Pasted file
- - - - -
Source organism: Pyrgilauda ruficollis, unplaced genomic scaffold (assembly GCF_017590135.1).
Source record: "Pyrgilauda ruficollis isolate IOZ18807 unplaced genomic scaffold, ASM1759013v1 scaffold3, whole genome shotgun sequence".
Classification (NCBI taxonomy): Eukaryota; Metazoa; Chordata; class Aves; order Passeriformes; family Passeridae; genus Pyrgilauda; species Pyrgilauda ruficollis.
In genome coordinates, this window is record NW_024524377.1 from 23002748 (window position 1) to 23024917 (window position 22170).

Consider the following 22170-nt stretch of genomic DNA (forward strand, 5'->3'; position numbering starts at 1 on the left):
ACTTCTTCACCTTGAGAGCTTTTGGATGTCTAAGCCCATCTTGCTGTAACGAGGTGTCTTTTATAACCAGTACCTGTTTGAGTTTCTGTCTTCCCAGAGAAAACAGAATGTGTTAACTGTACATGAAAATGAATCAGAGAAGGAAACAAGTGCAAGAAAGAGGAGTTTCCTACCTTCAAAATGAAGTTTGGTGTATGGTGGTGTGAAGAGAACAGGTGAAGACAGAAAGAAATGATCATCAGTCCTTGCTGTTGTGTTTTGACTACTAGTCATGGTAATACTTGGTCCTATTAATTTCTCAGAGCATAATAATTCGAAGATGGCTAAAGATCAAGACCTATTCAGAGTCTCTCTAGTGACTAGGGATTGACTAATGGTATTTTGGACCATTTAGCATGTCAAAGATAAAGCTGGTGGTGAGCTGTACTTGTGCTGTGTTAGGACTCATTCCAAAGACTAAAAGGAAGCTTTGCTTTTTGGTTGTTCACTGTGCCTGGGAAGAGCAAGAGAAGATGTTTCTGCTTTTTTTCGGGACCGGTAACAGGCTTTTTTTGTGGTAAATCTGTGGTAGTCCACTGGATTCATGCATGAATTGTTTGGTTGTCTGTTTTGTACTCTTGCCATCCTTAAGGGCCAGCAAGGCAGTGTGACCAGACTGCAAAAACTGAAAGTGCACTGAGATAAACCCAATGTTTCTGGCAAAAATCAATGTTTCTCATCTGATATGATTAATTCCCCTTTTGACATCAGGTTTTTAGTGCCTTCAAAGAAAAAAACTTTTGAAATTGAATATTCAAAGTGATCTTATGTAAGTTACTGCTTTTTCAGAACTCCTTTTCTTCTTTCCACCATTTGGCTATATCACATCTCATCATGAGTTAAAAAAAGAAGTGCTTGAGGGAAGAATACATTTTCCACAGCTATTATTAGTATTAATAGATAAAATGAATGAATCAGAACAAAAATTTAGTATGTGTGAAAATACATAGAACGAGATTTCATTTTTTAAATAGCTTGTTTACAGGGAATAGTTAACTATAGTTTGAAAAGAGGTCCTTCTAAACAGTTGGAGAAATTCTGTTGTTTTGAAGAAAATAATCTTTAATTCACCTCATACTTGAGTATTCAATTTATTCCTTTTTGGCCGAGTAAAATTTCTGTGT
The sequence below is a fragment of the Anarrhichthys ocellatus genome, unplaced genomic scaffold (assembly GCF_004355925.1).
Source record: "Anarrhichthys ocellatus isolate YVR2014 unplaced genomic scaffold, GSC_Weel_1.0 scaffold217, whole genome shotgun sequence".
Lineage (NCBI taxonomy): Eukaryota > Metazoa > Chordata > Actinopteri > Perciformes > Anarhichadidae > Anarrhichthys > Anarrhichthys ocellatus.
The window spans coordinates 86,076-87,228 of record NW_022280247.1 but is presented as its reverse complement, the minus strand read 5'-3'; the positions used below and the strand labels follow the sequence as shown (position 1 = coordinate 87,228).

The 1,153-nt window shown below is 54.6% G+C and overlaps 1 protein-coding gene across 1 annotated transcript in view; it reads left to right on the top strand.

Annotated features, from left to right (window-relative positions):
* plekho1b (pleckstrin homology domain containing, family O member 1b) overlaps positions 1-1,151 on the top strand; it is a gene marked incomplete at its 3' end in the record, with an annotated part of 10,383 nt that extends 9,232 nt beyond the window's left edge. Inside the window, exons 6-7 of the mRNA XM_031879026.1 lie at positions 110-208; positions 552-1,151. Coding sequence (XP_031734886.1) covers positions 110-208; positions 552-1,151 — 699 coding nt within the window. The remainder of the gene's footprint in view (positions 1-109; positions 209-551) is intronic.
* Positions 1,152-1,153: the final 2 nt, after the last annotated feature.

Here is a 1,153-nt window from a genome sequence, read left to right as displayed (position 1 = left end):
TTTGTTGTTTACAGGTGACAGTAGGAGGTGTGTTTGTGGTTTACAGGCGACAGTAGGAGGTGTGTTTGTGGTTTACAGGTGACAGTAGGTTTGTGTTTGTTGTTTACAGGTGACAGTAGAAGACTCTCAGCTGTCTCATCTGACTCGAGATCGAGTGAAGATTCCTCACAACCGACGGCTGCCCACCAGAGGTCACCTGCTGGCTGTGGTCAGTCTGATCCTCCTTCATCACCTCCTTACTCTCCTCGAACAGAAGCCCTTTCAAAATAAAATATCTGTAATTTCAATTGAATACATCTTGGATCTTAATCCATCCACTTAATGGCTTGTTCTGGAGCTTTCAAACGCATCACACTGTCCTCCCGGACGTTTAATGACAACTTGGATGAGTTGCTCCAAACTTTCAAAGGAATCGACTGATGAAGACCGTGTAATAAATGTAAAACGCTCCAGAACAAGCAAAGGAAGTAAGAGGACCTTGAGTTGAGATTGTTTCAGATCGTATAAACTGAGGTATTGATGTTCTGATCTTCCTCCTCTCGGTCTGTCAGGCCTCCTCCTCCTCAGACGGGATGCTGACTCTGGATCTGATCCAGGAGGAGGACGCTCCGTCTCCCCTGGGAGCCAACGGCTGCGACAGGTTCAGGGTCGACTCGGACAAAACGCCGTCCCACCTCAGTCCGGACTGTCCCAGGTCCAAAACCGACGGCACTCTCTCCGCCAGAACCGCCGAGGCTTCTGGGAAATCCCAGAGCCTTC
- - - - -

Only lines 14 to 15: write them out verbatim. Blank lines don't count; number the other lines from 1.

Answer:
* Positions 1,152-1,153: the final 2 nt, after the last annotated feature.

Here is a 1,153-nt window from a genome sequence, read left to right as displayed (position 1 = left end):